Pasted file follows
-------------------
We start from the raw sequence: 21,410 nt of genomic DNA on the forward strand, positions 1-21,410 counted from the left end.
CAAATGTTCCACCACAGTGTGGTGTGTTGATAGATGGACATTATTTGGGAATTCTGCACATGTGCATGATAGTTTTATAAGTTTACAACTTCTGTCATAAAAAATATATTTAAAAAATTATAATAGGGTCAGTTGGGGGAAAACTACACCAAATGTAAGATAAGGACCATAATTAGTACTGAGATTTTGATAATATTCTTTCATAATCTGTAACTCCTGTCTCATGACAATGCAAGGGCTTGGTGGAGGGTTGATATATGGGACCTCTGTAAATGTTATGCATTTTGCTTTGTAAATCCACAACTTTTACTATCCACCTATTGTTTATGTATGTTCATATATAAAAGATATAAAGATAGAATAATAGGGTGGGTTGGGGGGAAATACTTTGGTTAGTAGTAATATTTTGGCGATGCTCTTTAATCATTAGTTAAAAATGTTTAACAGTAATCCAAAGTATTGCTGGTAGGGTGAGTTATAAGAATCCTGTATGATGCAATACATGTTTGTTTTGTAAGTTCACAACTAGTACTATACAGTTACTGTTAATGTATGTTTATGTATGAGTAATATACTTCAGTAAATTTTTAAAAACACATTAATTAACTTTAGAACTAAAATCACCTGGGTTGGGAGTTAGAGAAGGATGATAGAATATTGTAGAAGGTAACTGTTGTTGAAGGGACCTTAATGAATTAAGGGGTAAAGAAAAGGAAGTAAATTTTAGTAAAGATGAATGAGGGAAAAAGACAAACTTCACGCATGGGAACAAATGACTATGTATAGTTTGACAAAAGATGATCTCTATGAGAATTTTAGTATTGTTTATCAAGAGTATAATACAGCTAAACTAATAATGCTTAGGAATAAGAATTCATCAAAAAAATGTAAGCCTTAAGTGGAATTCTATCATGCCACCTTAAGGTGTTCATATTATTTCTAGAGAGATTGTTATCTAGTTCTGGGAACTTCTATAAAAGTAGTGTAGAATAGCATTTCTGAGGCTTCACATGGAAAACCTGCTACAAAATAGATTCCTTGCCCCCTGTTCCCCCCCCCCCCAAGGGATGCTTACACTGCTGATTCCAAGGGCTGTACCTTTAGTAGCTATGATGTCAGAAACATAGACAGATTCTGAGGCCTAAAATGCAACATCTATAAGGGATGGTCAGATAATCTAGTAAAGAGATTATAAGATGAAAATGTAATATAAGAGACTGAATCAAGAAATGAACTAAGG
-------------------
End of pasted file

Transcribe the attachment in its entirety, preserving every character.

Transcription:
We start from the raw sequence: 21,410 nt of genomic DNA on the forward strand, positions 1-21,410 counted from the left end.
CAAATGTTCCACCACAGTGTGGTGTGTTGATAGATGGACATTATTTGGGAATTCTGCACATGTGCATGATAGTTTTATAAGTTTACAACTTCTGTCATAAAAAATATATTTAAAAAATTATAATAGGGTCAGTTGGGGGAAAACTACACCAAATGTAAGATAAGGACCATAATTAGTACTGAGATTTTGATAATATTCTTTCATAATCTGTAACTCCTGTCTCATGACAATGCAAGGGCTTGGTGGAGGGTTGATATATGGGACCTCTGTAAATGTTATGCATTTTGCTTTGTAAATCCACAACTTTTACTATCCACCTATTGTTTATGTATGTTCATATATAAAAGATATAAAGATAGAATAATAGGGTGGGTTGGGGGGAAATACTTTGGTTAGTAGTAATATTTTGGCGATGCTCTTTAATCATTAGTTAAAAATGTTTAACAGTAATCCAAAGTATTGCTGGTAGGGTGAGTTATAAGAATCCTGTATGATGCAATACATGTTTGTTTTGTAAGTTCACAACTAGTACTATACAGTTACTGTTAATGTATGTTTATGTATGAGTAATATACTTCAGTAAATTTTTAAAAACACATTAATTAACTTTAGAACTAAAATCACCTGGGTTGGGAGTTAGAGAAGGATGATAGAATATTGTAGAAGGTAACTGTTGTTGAAGGGACCTTAATGAATTAAGGGGTAAAGAAAAGGAAGTAAATTTTAGTAAAGATGAATGAGGGAAAAAGACAAACTTCACGCATGGGAACAAATGACTATGTATAGTTTGACAAAAGATGATCTCTATGAGAATTTTAGTATTGTTTATCAAGAGTATAATACAGCTAAACTAATAATGCTTAGGAATAAGAATTCATCAAAAAAATGTAAGCCTTAAGTGGAATTCTATCATGCCACCTTAAGGTGTTCATATTATTTCTAGAGAGATTGTTATCTAGTTCTGGGAACTTCTATAAAAGTAGTGTAGAATAGCATTTCTGAGGCTTCACATGGAAAACCTGCTACAAAATAGATTCCTTGCCCCCTGTTCCCCCCCCCCCCAAGGGATGCTTACACTGCTGATTCCAAGGGCTGTACCTTTAGTAGCTATGATGTCAGAAACATAGACAGATTCTGAGGCCTAAAATGCAACATCTATAAGGGATGGTCAGATAATCTAGTAAAGAGATTATAAGATGAAAATGTAATATAAGAGACTGAATCAAGAAATGAACTAAGG